FEEL GOOD | Meet the woman who's trained 3 000 people to make carpets from scratch amid the pandemic

accreditation
0:00
play article
Subscribers can listen to this article
Reitumetse Molapo. Image supplied
Reitumetse Molapo. Image supplied
  • Reitumetse Molapo teaches people her skills of tapestry, which she learnt in Tanzania.
  • So far, she has trained over 3000 people.
  • She believes in empowering people, and teaching them financial independence.


32-years-old Reitumetse Molapo used her lockdown period to start equipping South Africans with her tapestry skill. 

It was in 2017 when Reitumetse met artists in Tanzania and fell in love with tapestry. "In 2017, a couple of friends and I went to Tanzania on a trip, while there, we came across a group of vendors who were making various handmade items, from beaded sandals to bags," she says.

"But one of them caught my eye, she had a crotchet in her hands and was making a mat, yes, a mat, it was an eye-opener for me. It was love at first sight. I asked her to teach me, and I came home with the skill."

GoodNews24: Read all the feel good stories

Reitumetse Molapo

Reitumetse Molapo took advantage of the lockdown to teach people how to make mats. All images supplied by Reitumetse Molapo

She started making her own carpets at home towards the end of 2017, and her breakthrough was when Covid-19 happened in 2020, and a lot of people lost their jobs. She thought of changing lives and empowering people. So she started teaching how to make mats from scratch.

"I just woke up and decided I wanted to tell my story through tapestry, I wanted to tell my story through art, so I started small by teaching the 1st group, which showed interest in my craft," she says.

"The numbers grew, and before I knew it, I had trained over 3000 people. The numbers don't really matter but the impact which tapestry has brought to the lives of the people I've trained so far." 

mats by Reitumetse

Reitumetse explains that she was motivated by people who wake up every day and dedicate their lives to helping others. Legends like BI Phakathi and the late Nelson Mandela inspire her to keep going.

READ MORE | Local business owner on embracing her femininity in a male-dominated industry

"The journey has been sweeter than sweet, waking up every day knowing that I have touched thousands of lives through my craft and knowing I have helped people become financially independent through tapestry is the greatest of blessings," she says.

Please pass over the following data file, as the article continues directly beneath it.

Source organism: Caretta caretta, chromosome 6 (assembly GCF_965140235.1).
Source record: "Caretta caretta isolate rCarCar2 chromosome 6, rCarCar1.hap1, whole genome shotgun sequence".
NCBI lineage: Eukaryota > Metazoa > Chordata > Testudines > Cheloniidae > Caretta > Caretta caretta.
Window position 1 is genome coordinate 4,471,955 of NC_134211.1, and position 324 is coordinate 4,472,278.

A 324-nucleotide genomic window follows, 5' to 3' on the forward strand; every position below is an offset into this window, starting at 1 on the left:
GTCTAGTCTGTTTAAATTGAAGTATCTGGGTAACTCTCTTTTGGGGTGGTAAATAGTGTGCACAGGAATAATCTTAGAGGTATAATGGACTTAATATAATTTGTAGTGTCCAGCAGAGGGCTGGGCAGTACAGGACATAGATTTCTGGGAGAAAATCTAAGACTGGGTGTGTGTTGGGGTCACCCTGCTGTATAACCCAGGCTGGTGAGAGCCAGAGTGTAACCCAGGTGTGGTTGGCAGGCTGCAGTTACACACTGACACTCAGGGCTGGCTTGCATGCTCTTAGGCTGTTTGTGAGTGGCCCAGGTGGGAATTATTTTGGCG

Reitumetse says that people are loving the idea of making their own custom-made carpets. They also like the fact that it helps them become financially independent.

Tapestry, mats by Reitumetse

However, Reitumetse has come across people who are allergic to wool and those who are impatient. They say the best things come to those who are patient. But she does not let any of these challenges get her off.

mats by Reitumetse

READ MORE | 27-year-old Thato Moagi owns a thriving 50-hectare Limpopo farm despite facing ageism and sexism

"This is a continuous venture, I will be going to Limpopo, Durban, and Cape Town soon. My work is far from being over, not with such high numbers of unemployment.

"With every training, I conduct, and seeing people receive tapestry the way they do leaves me overwhelmed with gratitude. I am currently on the lookout for sponsors, and I am hoping to open my own factory and employ over 3 000 people to help curb unemployment," she says.

Do you have an inspirational story to share with us? Tell us about it here.

Follow us on social media: FacebookTwitterInstagram 

Sign up to W24's newsletters so you don't miss out on any of our stories and giveaways.


We live in a world where facts and fiction get blurred
In times of uncertainty you need journalism you can trust. For 14 free days, you can have access to a world of in-depth analyses, investigative journalism, top opinions and a range of features. Journalism strengthens democracy. Invest in the future today. Thereafter you will be billed R75 per month. You can cancel anytime and if you cancel within 14 days you won't be billed. 
Subscribe to News24
Voting Booth
Do you think it's important to get married in this day and age?
Please select an option Oops! Something went wrong, please try again later.
Results
Yes, it's important in order to create a family unit and for companionship
23% - 1153 votes
Not at all. Being single is far more liberating
9% - 447 votes
There is no general answer to this, it's each to their own
49% - 2488 votes
Yes, society still frowns on unmarried people, especially women
1% - 65 votes
It depends on whether you are able to find a compatible partner
18% - 895 votes
Vote